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The Middle East is Rising

December 31, 2010

One glance at the registered staff of Al Ahli football club in Dubai and you should be struck by two names. The manager and the club captain should be immediately recognisable to all football fans in Britain. In fact the club captain is such an illustrious player that I reckon you’d be hard pressed to find a football fan anywhere on the globe that didn’t know or recognise Fabio Cannavaro.

Fans in Britain can be forgiven for not noticing Cannavaro’s move as Abu Dhabi owned Manchester City’s lavish spending was more than a little distracting but across the world it made quite the headlines. A World Cup winning captain with Italy and a record cap winner with 136 appearances for the Azzurri, Cannavaro’s move to the United Arab Emirates following this summer’s tournament in South Africa was rather unexpected. As such, he is far and away the biggest name to have ever graced the Etisalat Pro League and alongside new boss David O’Leary, the former Leeds and Aston Villa manager, there is hope building and plans progressing as the Middle East prepares to host its first World Cup in 2022.

While the cynics and sceptics have been quick to assume that Cannavaro and O’Leary’s only interest in Dubai could be the deep pockets of Al Ahli owner and horse racing tycoon Abdullah Saeed al Naboodah, the Irishman and his captain rarely speak of anything other than A.C. Dubai’s footballing potential.

In two days times (on January 2nd), Al Ahli will make the most of their enforced winter break by welcoming A.C. Milan to Dubai for the Emirates Airline Challenge Cup. Just before the world of football turns towards Qatar to see how it copes with hosting the 2011 Asian Cup, David O’Leary and his merry band of 52 registered players will welcome the Serie A leaders to the Arab state for something of an exhibition match. Anything other than a comprehensive victory for the Rossoneri will be heralded like a victory by the Emirati club but the aspiration is already instilled in the Dubai club that in future years; such a match-up may be more evenly-matched.

In an interview ahead of the clash with Milan, O’Leary admitted that he had ear-marked a number of areas he hoped to improve upon. In the pre-match press conference, he said: “I think we need personnel everywhere. I think we’d like to be at the point where we have five to six national players in the team, and then we’ll be able to say Al Ahli has a strong squad. We haven’t got that at the moment.”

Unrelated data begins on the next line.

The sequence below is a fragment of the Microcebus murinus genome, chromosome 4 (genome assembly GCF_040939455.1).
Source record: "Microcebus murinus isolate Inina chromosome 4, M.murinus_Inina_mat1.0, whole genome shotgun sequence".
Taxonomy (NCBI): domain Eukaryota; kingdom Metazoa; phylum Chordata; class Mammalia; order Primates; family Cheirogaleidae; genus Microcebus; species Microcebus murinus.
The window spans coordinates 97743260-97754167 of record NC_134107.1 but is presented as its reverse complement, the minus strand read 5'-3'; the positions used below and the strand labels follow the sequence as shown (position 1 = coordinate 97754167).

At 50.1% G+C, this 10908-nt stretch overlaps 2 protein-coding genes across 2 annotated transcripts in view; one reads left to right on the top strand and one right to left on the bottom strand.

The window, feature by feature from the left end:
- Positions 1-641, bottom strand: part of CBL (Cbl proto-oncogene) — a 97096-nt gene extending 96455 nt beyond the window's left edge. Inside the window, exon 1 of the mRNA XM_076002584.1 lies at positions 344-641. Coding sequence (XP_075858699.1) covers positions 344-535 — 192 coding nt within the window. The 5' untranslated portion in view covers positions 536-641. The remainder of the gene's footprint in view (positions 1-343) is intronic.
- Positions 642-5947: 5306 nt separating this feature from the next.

“This year we’ve set ourselves the goal that we work with what we’ve got here. Let’s work with what we have and in the first window we can maybe look at changing a few things. I think our major changes will come at the end of the season and that’s when I think we’ll have a much bigger and healthier side.”

“What we’re after is quality. We need more quality players and that’s what we’re going to try and achieve; that’s what we want to do.”

And one of those quality signings could come from Al Ahli’s upcoming opponents. Brazilian playmaker Ronaldinho has been linked with a move away from the San Siro in the New Year and it is the hope of Cannavaro that he may be joined by the former World Footballer of the Year in Dubai. “I’m very happy in Dubai, it’s a fantastic experience and not just for the weather. There are many chances for up and coming players here and I would advise players like Ronaldinho to come to Dubai,” beamed the Italian in another press conference.

One of the major detractions made about Qatar after it won the right to host the 2022 World Cup was the lack of footballing history in the Middle East. But by bringing some of the world’s biggest and best to the region, like Cannavaro and potentially Ronaldinho, there is an optimism that in twelve years time, Asia may not only be represented by nations from the Middle East. But that they can learn from coaches and players from around the world so that they can re-write the history books.

One Comment leave one →
  1. January 3, 2011 2:30 pm

    Grande Fabio Cannavaro in Italia 2006!!

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